While the modern neuroscience can describe the state of Sleep Paralysis as some errors of the neural transmission in the brain during REM sleep, a person who has seen or heard ghost-like figures/voices may easily believe that eveil spirits fully controlled his entire body. However, the images or noises, which the victim believes that he has seen or heard, are most likely hallucinations; and hallucinations, too, can result from the brain activity. In the 1960's, the Canadian neurologist W. Penfield introduced that electrical stimulation of the temporal lobe can cause the auditory hallucinations in the wake state (5). The buzzing or ringing sounds in the ears and other auditory hallucinations are closely associated with the activity of the auditory cortex and involves the temporal lobe (5). During the early period of sleep paralysis, the activity of the temporal lobe increases significantly, sometimes inducing hallucinatory sense (5). Similarly, the visual cortex generates internal visual stimuli, causing the victim to "see" terrifying figures during the paralysis (5).
How an episode of Sleep Paralysis induces visual or auditory hallucinations is still not clear, but it seems to have a significant relationship with anxiety (5). For anxiety is a neurocognitive event closely related to both psychological and physical processes, the extreme anxiety or panic may cause the release of several different signal molecules that trigger all kinds of physical events (5). A person experiencing Sleep Paralysis feels mortal fear or extreme panic, and hence, the brain generates and releases internal visual or auditory stimuli, producing hallucinations.
Also, hallucinations during Sleep Paralysis may happen, for one keeps dreaming even after some parts of his brain wakes up directly from REM sleep. Since the nervous and endocrine systems continue to release the neural inhibitors which sustain the paralysis, it may be possible that those systems keep releasing the neural activators that stimulate dreaming. Thus, a person continues to "see" the images and "hear" the noises produced in the dream that he has just had in REM sleep from which he has awaken.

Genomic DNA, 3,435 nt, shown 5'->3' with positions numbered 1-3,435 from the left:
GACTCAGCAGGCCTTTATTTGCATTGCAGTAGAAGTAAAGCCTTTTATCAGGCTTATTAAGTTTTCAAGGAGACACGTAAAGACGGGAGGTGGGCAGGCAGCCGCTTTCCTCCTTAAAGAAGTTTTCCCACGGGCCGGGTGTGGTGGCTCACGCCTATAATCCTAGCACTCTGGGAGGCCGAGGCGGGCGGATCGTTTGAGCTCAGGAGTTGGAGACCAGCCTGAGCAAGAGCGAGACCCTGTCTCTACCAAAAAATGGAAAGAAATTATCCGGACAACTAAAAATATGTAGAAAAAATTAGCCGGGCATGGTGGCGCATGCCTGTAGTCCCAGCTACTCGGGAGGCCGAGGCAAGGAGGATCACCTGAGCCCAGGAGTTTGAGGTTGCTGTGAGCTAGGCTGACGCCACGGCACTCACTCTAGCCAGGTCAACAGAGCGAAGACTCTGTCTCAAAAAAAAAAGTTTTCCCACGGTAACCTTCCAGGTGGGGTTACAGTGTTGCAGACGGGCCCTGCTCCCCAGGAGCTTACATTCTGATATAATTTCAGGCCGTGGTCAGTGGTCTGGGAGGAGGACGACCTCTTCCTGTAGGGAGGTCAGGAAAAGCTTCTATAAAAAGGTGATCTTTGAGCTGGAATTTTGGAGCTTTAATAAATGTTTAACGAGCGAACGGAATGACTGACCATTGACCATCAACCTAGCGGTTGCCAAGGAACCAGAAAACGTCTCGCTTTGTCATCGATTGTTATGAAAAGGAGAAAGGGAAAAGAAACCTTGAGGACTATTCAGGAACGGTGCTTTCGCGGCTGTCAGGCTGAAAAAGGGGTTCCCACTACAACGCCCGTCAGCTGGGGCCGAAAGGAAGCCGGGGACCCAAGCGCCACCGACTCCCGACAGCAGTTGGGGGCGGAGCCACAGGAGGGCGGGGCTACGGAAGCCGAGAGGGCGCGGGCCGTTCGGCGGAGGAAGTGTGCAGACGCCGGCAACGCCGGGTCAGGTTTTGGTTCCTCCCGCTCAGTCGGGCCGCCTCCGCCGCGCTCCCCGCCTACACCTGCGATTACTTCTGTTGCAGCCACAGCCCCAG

Understanding more neural concepts of Sleep Paralysis, some researchers now hypothesize that a very rare condition called Sudden Unexplained Nocturnal Death Syndrome (SUNDS) may closely relate to Sleep Paralysis (1). Upon the death, a SUNDS victim produces no body movement even though he experiences a myocardial infarction and strong breathing difficulties and should straggle in agony (5). The death may be caused by the extreme muscle atonia during Sleep Paralysis, which is so severe that even the cardiac muscles and the diaghragm paralyze (5).
Until I started researching on this subject, I have believed that the total paralysis of a body is due to an evil taking absolute control over the body. However, the interactions between neurons in the brain can explain this seemingly mysterious phenomenon in a scientific way. Although the explanation is not complete yet, for there are many unclear processes about Sleep Paralysis, the current hypothesis appears to reject the possibility of ghosts on this matter. Of course, it is impossible to completely disprove the existence of "spirits", "minds", or "God" affecting one's behavior. Nevertheless, like Sleep Paralysis and SUNDS, many or the mysterious conditions and behaviors which are only explained in supernatural terms probably result from brain.
Comments made prior to 2007
I have been trying to figure out what was going on in my sleep untill i read this.Now i am happy to know what my body was expeiencing. It's quite scary your first couple experiences of sleep paralysis but now i'm gonna stay calm when it is happening to me and try to get my own understanding of the experience ... Jeremy, 21 March 2006
I have had sleep paralyisis at least once per month for the last 8 years. I am 29 as of this writing. I just had the experience about 1 hour ago and thus has caused me to do reasearch about it on the net. I noticed that many Dr.'s contribute this to anxiety, stress and other factors. My question is ... why is there always an evil presence in that concious yet body is still asleep phase? Today I heard a loud static sound, and opened my eyes to a spider crawling all over my arm. When I prayed to God, or said His name (Jehovah) the spider would start to disappear. I finally went thru my mental prayer when I awoke. This leads me to believe that it is more of a spiritual occurence, because I never have positive images while in this paralized state. I know there are many things in which our ancestors thought it was demonic rather than scientific, only to find there was a scientific explanation. However, I think this is different and cannot be simply written off as "scientific". There is not enough proof to show that it is scientific.